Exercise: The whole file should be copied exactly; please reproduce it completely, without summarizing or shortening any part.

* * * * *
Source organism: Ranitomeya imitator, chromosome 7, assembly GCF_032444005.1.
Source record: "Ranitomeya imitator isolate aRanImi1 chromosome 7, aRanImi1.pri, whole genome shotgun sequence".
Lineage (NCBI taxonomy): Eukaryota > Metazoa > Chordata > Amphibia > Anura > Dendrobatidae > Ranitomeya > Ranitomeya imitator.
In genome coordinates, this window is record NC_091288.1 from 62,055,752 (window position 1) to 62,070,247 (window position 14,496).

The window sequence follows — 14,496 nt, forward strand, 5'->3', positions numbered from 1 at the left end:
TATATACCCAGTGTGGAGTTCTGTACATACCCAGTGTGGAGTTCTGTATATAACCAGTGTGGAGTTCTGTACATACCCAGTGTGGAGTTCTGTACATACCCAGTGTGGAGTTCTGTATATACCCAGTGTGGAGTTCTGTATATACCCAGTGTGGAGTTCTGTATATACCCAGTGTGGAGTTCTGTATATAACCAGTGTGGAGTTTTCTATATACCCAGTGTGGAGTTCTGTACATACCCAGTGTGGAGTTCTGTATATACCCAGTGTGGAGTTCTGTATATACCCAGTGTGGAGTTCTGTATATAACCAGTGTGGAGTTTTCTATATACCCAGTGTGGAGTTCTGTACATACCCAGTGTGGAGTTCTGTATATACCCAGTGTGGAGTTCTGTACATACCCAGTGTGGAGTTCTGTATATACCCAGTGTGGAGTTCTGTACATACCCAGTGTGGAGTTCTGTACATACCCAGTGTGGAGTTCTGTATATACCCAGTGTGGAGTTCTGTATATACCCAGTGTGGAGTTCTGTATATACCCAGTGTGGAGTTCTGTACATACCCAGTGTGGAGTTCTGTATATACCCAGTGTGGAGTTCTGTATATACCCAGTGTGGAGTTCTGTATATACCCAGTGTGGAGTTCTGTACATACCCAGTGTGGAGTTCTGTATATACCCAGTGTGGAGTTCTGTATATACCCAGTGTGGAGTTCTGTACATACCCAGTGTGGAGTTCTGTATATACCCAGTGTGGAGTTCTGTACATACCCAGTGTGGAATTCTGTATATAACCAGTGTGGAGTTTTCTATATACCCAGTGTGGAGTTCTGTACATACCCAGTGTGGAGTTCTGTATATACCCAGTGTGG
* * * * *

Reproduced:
Source organism: Ranitomeya imitator, chromosome 7, assembly GCF_032444005.1.
Source record: "Ranitomeya imitator isolate aRanImi1 chromosome 7, aRanImi1.pri, whole genome shotgun sequence".
Lineage (NCBI taxonomy): Eukaryota > Metazoa > Chordata > Amphibia > Anura > Dendrobatidae > Ranitomeya > Ranitomeya imitator.
In genome coordinates, this window is record NC_091288.1 from 62,055,752 (window position 1) to 62,070,247 (window position 14,496).

The window sequence follows — 14,496 nt, forward strand, 5'->3', positions numbered from 1 at the left end:
TATATACCCAGTGTGGAGTTCTGTACATACCCAGTGTGGAGTTCTGTATATAACCAGTGTGGAGTTCTGTACATACCCAGTGTGGAGTTCTGTACATACCCAGTGTGGAGTTCTGTATATACCCAGTGTGGAGTTCTGTATATACCCAGTGTGGAGTTCTGTATATACCCAGTGTGGAGTTCTGTATATAACCAGTGTGGAGTTTTCTATATACCCAGTGTGGAGTTCTGTACATACCCAGTGTGGAGTTCTGTATATACCCAGTGTGGAGTTCTGTATATACCCAGTGTGGAGTTCTGTATATAACCAGTGTGGAGTTTTCTATATACCCAGTGTGGAGTTCTGTACATACCCAGTGTGGAGTTCTGTATATACCCAGTGTGGAGTTCTGTACATACCCAGTGTGGAGTTCTGTATATACCCAGTGTGGAGTTCTGTACATACCCAGTGTGGAGTTCTGTACATACCCAGTGTGGAGTTCTGTATATACCCAGTGTGGAGTTCTGTATATACCCAGTGTGGAGTTCTGTATATACCCAGTGTGGAGTTCTGTACATACCCAGTGTGGAGTTCTGTATATACCCAGTGTGGAGTTCTGTATATACCCAGTGTGGAGTTCTGTATATACCCAGTGTGGAGTTCTGTACATACCCAGTGTGGAGTTCTGTATATACCCAGTGTGGAGTTCTGTATATACCCAGTGTGGAGTTCTGTACATACCCAGTGTGGAGTTCTGTATATACCCAGTGTGGAGTTCTGTACATACCCAGTGTGGAATTCTGTATATAACCAGTGTGGAGTTTTCTATATACCCAGTGTGGAGTTCTGTACATACCCAGTGTGGAGTTCTGTATATACCCAGTGTGG